Probiotics: natural healing

December 5, 2011 · 9 comments

Conjunctivitis or pink eye

Conjunctivitis or pink eye

This morning I woke up to two toddlers with eyes sealed shut.

Thank you daycare and your crappy food, and all the sniffley noses and congested chests and conjunctivitis that comes with it.

The miserable food at daycare is a story for another time — today I’m focused on getting my kiddos better.

My first thought was that I needed to take them into the doctor to get antibiotics. That’s the standard treatment for pink eye, and I read that the drops help them feel better almost immediately.

However, I’m always hesitant to introduce antibiotics. First, they’ve never had them. Second, I’m allergic to penicillin (as well as sensitive to a host of other drugs). And third, antibiotics cause major changes to the flora in your body and can set up conditions for ongoing illness.

We’ve had a long streak of good health (likely caused by being on the GAPS diet), so I haven’t had to pull out my natural remedies in a while. Which is my excuse for not remembering to just put some whey in their eyes at the first sign of goopiness.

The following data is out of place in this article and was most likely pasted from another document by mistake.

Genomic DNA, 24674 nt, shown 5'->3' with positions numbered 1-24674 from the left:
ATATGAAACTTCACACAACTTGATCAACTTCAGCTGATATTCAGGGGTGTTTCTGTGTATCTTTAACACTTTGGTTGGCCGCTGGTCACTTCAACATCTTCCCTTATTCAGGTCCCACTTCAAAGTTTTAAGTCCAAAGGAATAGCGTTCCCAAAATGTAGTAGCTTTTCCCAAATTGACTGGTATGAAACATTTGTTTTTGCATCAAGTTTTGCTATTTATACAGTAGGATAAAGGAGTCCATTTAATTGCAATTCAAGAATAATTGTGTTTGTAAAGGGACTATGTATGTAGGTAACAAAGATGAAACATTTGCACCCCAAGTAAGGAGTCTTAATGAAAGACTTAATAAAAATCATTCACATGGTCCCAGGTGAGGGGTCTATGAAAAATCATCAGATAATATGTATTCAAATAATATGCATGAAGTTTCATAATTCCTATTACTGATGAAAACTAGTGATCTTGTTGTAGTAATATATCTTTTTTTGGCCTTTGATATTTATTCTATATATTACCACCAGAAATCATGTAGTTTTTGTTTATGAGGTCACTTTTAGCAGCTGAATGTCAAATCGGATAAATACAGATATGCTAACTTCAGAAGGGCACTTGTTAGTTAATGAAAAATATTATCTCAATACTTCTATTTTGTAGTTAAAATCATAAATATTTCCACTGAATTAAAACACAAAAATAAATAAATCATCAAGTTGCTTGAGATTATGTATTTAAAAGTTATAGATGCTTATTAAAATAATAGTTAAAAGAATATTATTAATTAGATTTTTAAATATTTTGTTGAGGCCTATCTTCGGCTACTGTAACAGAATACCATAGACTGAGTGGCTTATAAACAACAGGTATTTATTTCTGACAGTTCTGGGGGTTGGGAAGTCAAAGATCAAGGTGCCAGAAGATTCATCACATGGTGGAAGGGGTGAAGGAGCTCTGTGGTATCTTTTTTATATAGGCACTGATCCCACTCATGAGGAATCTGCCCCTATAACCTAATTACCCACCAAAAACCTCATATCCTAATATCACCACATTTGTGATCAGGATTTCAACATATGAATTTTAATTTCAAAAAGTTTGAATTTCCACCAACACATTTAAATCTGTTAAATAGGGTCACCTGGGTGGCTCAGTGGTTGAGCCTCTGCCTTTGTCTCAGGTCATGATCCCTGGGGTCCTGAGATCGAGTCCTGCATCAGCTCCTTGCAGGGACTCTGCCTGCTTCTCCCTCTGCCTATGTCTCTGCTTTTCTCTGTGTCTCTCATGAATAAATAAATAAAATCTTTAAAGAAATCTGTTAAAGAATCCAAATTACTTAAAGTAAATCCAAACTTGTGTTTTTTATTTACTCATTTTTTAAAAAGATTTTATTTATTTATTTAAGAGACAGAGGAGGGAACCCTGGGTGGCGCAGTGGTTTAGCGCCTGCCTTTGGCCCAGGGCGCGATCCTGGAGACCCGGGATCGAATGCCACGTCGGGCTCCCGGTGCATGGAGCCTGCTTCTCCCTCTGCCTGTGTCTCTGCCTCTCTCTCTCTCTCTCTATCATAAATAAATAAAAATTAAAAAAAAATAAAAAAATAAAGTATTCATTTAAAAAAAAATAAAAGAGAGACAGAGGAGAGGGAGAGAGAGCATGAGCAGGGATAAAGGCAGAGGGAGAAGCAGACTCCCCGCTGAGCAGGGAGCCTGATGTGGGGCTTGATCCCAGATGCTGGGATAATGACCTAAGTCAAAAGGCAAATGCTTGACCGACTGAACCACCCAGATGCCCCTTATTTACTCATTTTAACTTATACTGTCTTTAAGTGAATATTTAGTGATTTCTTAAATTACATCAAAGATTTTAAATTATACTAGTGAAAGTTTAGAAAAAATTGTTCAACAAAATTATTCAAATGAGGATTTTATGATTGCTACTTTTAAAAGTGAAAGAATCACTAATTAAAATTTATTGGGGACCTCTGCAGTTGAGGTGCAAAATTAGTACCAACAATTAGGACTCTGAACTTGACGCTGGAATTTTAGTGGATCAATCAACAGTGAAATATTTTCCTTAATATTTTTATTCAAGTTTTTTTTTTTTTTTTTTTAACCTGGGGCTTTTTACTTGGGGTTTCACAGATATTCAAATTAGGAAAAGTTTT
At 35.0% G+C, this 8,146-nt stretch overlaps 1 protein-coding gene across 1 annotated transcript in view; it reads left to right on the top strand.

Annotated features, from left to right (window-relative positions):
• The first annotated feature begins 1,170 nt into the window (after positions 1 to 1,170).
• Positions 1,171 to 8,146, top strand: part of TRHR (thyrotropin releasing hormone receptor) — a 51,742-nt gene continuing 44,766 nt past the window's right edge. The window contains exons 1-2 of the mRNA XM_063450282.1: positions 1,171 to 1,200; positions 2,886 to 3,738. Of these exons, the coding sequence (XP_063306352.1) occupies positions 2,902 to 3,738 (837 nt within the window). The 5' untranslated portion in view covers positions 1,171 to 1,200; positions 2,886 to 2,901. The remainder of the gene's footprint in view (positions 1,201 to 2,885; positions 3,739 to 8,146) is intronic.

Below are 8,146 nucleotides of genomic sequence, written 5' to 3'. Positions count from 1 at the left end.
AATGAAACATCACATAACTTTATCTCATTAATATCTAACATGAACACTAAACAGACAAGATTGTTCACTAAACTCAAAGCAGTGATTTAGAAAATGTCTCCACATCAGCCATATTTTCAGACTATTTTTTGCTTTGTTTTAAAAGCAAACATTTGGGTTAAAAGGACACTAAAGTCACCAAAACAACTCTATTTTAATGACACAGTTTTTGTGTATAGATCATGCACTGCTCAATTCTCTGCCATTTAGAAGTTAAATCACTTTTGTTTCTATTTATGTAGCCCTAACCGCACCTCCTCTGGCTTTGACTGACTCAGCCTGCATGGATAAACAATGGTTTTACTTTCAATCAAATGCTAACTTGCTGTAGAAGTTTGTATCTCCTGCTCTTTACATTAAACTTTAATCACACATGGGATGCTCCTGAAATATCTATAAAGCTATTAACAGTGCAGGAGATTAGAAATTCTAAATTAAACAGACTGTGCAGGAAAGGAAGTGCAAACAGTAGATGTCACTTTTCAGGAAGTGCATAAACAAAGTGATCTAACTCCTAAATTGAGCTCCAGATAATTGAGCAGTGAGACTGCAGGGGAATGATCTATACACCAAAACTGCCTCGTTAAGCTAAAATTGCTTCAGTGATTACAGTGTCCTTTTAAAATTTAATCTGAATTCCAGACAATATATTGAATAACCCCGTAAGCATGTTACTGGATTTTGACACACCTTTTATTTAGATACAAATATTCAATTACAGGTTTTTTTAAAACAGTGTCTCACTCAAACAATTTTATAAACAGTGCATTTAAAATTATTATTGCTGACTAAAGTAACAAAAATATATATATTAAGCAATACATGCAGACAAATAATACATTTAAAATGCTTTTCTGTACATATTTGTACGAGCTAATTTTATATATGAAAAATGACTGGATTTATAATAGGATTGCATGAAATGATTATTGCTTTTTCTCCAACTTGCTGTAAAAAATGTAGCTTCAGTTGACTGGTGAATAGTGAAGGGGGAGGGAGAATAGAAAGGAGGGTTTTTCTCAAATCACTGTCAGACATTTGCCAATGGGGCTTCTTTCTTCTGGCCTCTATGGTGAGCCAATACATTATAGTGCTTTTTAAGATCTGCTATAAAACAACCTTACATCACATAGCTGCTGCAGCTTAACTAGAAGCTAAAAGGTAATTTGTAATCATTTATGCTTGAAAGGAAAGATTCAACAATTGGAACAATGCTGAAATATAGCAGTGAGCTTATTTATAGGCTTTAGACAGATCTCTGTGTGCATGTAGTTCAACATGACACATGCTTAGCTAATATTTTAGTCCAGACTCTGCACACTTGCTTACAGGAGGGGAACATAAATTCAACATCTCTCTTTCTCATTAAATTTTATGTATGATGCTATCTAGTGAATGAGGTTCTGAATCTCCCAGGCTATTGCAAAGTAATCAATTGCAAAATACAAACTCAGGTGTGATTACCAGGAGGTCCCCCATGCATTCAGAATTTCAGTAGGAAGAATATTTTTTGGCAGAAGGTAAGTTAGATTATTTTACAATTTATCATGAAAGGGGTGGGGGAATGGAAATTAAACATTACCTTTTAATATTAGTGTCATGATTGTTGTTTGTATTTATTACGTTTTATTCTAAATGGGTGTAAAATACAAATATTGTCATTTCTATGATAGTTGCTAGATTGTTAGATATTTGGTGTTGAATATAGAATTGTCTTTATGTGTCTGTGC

I make my own yogurt at home, and strain it. I save the whey, a clear liquid teeming with beneficial bacteria, to make cultured vegetables and just to have on hand for situations like this.

There are a few ways to apply it. What I hoped to do was soak cotton balls with whey and let my kiddos relax on the couch, spa style, with the cotton balls over their eyes. I may be the only person to be surprised this didn’t work. The whey was cold, and they weren’t having it. I ended up taking a straw and using it like an eye dropper to put a few drops in their eyes. One of boys has a lot of sinus congestion, so I added a bit to his nose, too.

I also managed to squeeze a few drops of breastmilk into their eyes (I weaned my youngest son a few months ago, but I swear breasts are magical and know when breastmilk is still needed, because I had plenty for this purpose).

After a few hours, the eyes are noticeably less gunky, and the sinus congestion has improved.

I’m also watching their diet very closely: no added sugar and no starches. I’m giving them lots of whey, vegetable juice, and broth — all rich in probiotics and nutrients they need for healing.

I’ll keep adding whey to their eyes every few hours and make sure the pink eye is getting better. If it ends up being the same or worse by tomorrow, I’ll have to take them to the doctor for antibiotics, but at least I would have given it my best shot.

It’s important to remember how powerful antibiotics are, and I strongly believe in using them wisely and sparingly. With our medical technology we often forget that there are many natural remedies that work well and without side effects, so I want to do my part to spread the word.

Photo credit: comedy_nose on Flickr

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